Recorded at Domain-Driven Design 2016, January 26-29, Brussels
Brian Troutwine is a software engineer with a focus on fault tolerant, real-time and critical systems. His professional focus is in automated control in domains where human interaction is too slow but human oversight of machines is paramount. Brian has previously spoken on telemetry gathering and interpretation at Erlang Factory Berlin and on the design of functional languages at QCon San Francisco. He is a senior engineer on the AdRoll Real-Time Bidding project.
The Apollo Guidance Computer was a sophisticated fly-by-wire system, interactive with flight crew, with mission control and capable of automatic flight as directed. It was a general purpose, integrated-circuit computer and the programming group for the machine invented wholesale many modern techniques of critical embedded software. This machine whose function was so sophisticated, whose programming environment admitted modern techniques was made of hand-threaded ropes of copper, had a mere 36,864 words of memory and a 2MHz clock. Astronauts were limited to the DSKY, a numeric display and keypad that comprised the whole of their UI.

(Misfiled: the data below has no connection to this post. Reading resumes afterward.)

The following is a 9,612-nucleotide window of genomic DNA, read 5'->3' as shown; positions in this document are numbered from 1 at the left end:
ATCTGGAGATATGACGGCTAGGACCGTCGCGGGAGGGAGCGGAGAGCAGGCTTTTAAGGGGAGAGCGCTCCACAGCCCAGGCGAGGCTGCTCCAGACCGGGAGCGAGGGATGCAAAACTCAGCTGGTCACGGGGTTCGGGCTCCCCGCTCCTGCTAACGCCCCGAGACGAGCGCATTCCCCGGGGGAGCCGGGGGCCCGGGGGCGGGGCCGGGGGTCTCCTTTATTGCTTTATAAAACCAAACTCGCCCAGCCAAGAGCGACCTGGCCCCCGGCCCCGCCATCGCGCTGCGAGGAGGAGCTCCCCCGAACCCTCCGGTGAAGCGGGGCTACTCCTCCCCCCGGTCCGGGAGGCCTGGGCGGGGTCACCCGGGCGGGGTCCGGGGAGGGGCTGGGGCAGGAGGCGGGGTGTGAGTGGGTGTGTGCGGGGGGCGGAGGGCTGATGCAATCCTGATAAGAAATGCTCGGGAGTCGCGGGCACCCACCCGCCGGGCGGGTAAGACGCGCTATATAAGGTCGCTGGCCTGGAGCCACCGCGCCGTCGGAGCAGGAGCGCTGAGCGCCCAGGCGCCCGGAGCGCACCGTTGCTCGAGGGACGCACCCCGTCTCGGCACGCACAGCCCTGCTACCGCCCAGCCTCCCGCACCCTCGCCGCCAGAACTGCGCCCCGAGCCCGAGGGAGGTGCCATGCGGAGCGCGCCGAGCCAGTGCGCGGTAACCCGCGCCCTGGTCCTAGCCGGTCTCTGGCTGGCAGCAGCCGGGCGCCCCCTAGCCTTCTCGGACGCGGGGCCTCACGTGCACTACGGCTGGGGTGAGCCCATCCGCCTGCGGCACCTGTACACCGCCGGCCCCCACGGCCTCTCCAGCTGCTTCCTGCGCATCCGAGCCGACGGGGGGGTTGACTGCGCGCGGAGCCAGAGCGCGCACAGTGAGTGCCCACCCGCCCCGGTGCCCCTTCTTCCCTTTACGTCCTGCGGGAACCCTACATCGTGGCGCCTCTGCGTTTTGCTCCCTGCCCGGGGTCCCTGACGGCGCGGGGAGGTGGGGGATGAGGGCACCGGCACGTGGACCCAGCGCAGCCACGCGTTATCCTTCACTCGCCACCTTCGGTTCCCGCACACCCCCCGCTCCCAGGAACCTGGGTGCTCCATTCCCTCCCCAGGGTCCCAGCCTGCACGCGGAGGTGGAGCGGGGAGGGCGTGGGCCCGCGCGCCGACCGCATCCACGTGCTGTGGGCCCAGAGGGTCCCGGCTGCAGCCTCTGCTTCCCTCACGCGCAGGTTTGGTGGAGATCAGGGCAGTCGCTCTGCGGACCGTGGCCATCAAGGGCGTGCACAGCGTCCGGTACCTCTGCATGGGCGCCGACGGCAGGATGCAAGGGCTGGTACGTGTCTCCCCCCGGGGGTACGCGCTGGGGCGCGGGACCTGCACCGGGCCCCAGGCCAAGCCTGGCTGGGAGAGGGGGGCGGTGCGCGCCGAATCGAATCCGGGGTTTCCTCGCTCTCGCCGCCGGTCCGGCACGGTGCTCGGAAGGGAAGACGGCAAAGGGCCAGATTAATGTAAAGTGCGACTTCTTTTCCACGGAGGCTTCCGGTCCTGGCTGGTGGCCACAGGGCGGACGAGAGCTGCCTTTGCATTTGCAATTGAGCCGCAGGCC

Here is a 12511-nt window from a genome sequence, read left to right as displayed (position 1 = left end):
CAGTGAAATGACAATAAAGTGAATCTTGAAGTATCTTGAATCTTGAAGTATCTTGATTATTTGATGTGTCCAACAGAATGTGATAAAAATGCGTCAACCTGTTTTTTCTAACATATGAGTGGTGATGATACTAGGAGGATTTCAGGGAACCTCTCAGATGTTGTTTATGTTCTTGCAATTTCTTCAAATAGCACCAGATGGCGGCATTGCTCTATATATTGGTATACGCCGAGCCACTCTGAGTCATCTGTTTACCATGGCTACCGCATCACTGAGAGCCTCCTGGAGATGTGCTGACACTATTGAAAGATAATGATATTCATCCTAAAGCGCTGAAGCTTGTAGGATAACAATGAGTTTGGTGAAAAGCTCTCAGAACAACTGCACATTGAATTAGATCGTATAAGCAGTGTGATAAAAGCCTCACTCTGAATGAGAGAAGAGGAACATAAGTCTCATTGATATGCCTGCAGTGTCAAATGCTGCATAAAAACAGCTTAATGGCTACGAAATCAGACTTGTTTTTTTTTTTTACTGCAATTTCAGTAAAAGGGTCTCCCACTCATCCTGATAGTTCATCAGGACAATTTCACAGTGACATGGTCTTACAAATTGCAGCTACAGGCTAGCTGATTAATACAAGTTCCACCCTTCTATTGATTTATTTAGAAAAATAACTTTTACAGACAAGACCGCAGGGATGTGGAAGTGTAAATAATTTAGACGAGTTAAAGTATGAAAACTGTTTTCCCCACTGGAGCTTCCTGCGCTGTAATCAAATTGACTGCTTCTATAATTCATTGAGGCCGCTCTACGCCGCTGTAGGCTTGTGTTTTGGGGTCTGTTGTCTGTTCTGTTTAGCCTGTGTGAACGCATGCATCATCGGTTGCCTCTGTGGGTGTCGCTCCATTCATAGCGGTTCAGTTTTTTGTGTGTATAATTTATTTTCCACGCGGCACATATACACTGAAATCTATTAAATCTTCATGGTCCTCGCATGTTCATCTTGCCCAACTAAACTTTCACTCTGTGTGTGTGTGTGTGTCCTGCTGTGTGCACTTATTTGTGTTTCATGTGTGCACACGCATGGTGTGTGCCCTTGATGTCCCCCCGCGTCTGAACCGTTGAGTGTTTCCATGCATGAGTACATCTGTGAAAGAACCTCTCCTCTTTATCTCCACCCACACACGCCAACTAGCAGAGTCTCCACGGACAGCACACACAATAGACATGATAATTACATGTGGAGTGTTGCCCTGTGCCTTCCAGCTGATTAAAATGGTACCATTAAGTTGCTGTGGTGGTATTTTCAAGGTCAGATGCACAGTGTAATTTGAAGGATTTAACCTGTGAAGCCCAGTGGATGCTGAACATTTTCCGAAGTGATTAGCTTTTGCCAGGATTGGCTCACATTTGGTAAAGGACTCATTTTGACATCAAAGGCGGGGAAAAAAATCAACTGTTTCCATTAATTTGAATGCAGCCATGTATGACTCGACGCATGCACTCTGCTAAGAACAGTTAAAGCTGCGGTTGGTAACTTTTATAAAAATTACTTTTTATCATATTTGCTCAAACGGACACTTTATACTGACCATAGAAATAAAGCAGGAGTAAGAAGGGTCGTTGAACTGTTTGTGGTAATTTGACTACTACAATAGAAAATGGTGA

Even so, Astronauts came to regard the AGC as another crew member, as helpful and trustworthy as their human compatriots. In every Apollo flight the Guidance Computer fulfilled its vital role.
In this talk we'll examine the architecture of the Apollo Guidance Computer and how its software engineers coaxed a limited device into doing so much. We'll explore how AGC integrated with the flight hardware and how the evolution in the spacecraft and evolving mission demands changed the AGC. Though the hardware is archaic, we'll see that the techniques invented to program it and the overall system integration designs are perfectly in step with and of interest to our own time.